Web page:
Abstract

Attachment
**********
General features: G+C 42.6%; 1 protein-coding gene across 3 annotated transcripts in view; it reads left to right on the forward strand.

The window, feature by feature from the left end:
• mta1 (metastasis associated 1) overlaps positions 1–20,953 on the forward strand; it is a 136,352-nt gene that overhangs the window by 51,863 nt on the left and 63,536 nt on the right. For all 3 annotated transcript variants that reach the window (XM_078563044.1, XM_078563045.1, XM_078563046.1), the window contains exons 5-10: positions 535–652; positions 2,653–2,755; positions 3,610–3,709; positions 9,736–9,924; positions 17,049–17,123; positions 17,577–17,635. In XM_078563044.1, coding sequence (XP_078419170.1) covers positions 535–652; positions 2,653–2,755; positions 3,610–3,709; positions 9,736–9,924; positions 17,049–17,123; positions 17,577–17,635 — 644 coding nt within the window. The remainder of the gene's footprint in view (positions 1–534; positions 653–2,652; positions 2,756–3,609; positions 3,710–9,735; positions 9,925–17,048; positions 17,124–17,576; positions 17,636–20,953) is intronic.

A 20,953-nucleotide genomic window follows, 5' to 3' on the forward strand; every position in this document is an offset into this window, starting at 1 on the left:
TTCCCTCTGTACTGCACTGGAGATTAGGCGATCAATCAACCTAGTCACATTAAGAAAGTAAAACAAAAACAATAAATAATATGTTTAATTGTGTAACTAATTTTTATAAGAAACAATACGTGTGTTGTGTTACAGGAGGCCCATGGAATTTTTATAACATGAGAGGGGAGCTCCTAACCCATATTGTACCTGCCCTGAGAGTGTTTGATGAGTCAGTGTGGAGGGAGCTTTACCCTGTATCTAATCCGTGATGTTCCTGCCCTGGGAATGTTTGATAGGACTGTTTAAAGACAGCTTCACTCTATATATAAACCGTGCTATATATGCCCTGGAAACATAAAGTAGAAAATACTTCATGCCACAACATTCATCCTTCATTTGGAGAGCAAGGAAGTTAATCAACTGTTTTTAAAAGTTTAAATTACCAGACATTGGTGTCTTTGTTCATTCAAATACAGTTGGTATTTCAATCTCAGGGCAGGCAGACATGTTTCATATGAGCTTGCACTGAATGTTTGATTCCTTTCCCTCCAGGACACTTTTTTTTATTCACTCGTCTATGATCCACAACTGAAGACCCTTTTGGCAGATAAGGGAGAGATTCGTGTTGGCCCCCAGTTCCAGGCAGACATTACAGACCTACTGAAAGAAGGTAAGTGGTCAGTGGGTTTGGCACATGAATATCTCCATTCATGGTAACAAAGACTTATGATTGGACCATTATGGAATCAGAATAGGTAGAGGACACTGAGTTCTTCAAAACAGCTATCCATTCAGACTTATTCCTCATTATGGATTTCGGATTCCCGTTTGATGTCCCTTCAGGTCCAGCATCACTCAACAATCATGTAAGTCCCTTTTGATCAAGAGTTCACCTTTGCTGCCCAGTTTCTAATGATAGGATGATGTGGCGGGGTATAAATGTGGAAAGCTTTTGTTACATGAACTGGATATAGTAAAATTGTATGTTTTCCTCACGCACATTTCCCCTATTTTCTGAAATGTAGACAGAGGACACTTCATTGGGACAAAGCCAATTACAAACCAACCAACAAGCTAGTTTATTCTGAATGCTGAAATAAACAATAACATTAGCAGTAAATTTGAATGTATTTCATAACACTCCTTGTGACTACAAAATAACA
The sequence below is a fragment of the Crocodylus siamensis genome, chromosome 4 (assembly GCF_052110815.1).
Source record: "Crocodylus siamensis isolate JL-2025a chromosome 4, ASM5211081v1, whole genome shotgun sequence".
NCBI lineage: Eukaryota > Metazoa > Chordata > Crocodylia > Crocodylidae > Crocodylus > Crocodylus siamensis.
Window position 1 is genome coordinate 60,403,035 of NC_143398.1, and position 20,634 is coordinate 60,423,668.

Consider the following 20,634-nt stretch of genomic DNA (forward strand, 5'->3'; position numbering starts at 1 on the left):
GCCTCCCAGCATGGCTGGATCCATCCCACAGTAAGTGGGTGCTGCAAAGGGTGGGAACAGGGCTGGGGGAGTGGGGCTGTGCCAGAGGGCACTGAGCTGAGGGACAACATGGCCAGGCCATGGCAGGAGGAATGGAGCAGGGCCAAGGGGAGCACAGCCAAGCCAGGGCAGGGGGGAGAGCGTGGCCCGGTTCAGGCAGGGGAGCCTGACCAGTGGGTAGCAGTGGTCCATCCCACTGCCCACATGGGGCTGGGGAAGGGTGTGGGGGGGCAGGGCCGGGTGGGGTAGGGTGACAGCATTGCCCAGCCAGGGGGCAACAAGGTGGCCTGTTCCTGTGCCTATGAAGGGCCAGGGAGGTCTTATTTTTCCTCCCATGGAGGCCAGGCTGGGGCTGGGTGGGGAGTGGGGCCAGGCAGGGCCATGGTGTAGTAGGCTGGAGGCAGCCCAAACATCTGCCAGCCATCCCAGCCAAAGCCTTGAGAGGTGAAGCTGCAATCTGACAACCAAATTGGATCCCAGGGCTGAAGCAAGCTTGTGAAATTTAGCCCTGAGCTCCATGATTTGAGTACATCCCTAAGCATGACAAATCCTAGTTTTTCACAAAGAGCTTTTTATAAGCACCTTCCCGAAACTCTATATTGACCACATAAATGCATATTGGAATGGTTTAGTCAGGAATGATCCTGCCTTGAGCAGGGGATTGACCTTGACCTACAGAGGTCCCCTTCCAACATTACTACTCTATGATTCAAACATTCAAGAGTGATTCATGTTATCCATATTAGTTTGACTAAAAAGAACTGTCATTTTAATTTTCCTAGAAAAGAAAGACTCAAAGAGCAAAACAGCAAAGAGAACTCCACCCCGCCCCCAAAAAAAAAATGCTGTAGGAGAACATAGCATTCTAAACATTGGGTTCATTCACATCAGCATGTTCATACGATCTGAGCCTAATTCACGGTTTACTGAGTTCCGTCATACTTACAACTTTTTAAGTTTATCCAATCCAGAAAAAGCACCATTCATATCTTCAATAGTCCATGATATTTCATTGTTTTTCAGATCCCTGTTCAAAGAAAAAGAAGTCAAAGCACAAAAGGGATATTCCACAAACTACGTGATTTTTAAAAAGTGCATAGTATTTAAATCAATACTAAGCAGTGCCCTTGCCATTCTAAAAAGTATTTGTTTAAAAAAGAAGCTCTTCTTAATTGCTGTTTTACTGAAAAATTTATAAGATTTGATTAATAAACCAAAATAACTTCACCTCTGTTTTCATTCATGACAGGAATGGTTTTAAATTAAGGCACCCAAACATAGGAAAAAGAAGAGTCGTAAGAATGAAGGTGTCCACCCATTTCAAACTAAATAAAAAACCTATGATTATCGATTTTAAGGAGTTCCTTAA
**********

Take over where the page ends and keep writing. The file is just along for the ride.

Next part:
In Canada alone, petroleum hydrocarbons have been found in groundwater and soil at approximately 1400 and 4000 sites, respectively. In situ chemical oxidation (ISCO) is a remediation technology that delivers oxidants to the subsurface to mineralize the contaminants. A typical oxidant is permanganate, which generates carbon dioxide (CO2) as gas and manganese oxides (MnO2) as precipitates. In this study, microcomputed tomography (micro-CT) imaging has been used successfully to visualize the oxidation of diesel fuel with permanganate in a 1D column packed with silica sand with respect to time (4D imaging). The byproducts of diesel fuel oxidation with permanganate have been visualized with micro-CT image analysis and subsequently qualitatively and quantitatively assessed via image processing. This is the first study to visualize the distribution of the byproducts in the pores in a noninvasive manner and to quantify both the gaseous CO2 and MnO2. Flushing water through the sample to remove the byproducts was also investigated. Imaging results showed a reduction of the gas phase by approximately 6% from water flushing, but the MnO2 deposits were not removed. CO2 and MnO2 generation from permanganate addition for contaminant remediation may result in preferential pathways, and potential permanganate bypassing of the target treatment zone may occur, reducing the efficiency of the remediation process. Using 4D micro-CT imaging offers an opportunity to further elucidate the fundamental understanding of all underlying processes and potentially help in improving the design of ISCO schemes.

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